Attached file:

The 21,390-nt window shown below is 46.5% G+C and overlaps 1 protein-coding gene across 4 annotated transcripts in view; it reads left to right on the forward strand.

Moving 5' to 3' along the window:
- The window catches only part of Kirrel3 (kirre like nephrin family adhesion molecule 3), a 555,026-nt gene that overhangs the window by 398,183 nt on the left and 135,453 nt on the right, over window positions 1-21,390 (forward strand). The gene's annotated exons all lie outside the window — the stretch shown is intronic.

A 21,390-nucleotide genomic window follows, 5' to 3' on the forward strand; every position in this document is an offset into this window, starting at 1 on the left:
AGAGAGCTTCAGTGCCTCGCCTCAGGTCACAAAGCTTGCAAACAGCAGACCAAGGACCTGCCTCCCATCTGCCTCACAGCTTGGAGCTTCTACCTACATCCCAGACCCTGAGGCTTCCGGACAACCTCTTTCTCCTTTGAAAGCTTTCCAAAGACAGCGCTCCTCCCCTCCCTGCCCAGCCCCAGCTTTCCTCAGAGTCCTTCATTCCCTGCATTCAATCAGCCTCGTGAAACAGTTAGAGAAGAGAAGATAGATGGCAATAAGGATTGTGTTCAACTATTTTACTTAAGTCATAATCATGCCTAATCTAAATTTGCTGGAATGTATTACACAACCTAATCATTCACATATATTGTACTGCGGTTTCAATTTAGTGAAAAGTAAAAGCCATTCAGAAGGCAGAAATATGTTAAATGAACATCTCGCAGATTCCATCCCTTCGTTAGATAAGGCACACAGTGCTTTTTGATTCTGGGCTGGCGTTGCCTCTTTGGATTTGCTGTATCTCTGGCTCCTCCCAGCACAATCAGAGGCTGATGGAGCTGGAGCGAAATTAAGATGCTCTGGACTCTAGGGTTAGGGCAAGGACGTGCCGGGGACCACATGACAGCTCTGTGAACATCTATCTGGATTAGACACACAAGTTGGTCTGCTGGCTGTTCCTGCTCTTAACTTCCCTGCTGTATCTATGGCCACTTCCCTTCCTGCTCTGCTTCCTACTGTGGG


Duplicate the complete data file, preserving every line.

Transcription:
The 21,390-nt window shown below is 46.5% G+C and overlaps 1 protein-coding gene across 4 annotated transcripts in view; it reads left to right on the forward strand.

Moving 5' to 3' along the window:
- The window catches only part of Kirrel3 (kirre like nephrin family adhesion molecule 3), a 555,026-nt gene that overhangs the window by 398,183 nt on the left and 135,453 nt on the right, over window positions 1-21,390 (forward strand). The gene's annotated exons all lie outside the window — the stretch shown is intronic.

A 21,390-nucleotide genomic window follows, 5' to 3' on the forward strand; every position in this document is an offset into this window, starting at 1 on the left:
AGAGAGCTTCAGTGCCTCGCCTCAGGTCACAAAGCTTGCAAACAGCAGACCAAGGACCTGCCTCCCATCTGCCTCACAGCTTGGAGCTTCTACCTACATCCCAGACCCTGAGGCTTCCGGACAACCTCTTTCTCCTTTGAAAGCTTTCCAAAGACAGCGCTCCTCCCCTCCCTGCCCAGCCCCAGCTTTCCTCAGAGTCCTTCATTCCCTGCATTCAATCAGCCTCGTGAAACAGTTAGAGAAGAGAAGATAGATGGCAATAAGGATTGTGTTCAACTATTTTACTTAAGTCATAATCATGCCTAATCTAAATTTGCTGGAATGTATTACACAACCTAATCATTCACATATATTGTACTGCGGTTTCAATTTAGTGAAAAGTAAAAGCCATTCAGAAGGCAGAAATATGTTAAATGAACATCTCGCAGATTCCATCCCTTCGTTAGATAAGGCACACAGTGCTTTTTGATTCTGGGCTGGCGTTGCCTCTTTGGATTTGCTGTATCTCTGGCTCCTCCCAGCACAATCAGAGGCTGATGGAGCTGGAGCGAAATTAAGATGCTCTGGACTCTAGGGTTAGGGCAAGGACGTGCCGGGGACCACATGACAGCTCTGTGAACATCTATCTGGATTAGACACACAAGTTGGTCTGCTGGCTGTTCCTGCTCTTAACTTCCCTGCTGTATCTATGGCCACTTCCCTTCCTGCTCTGCTTCCTACTGTGGG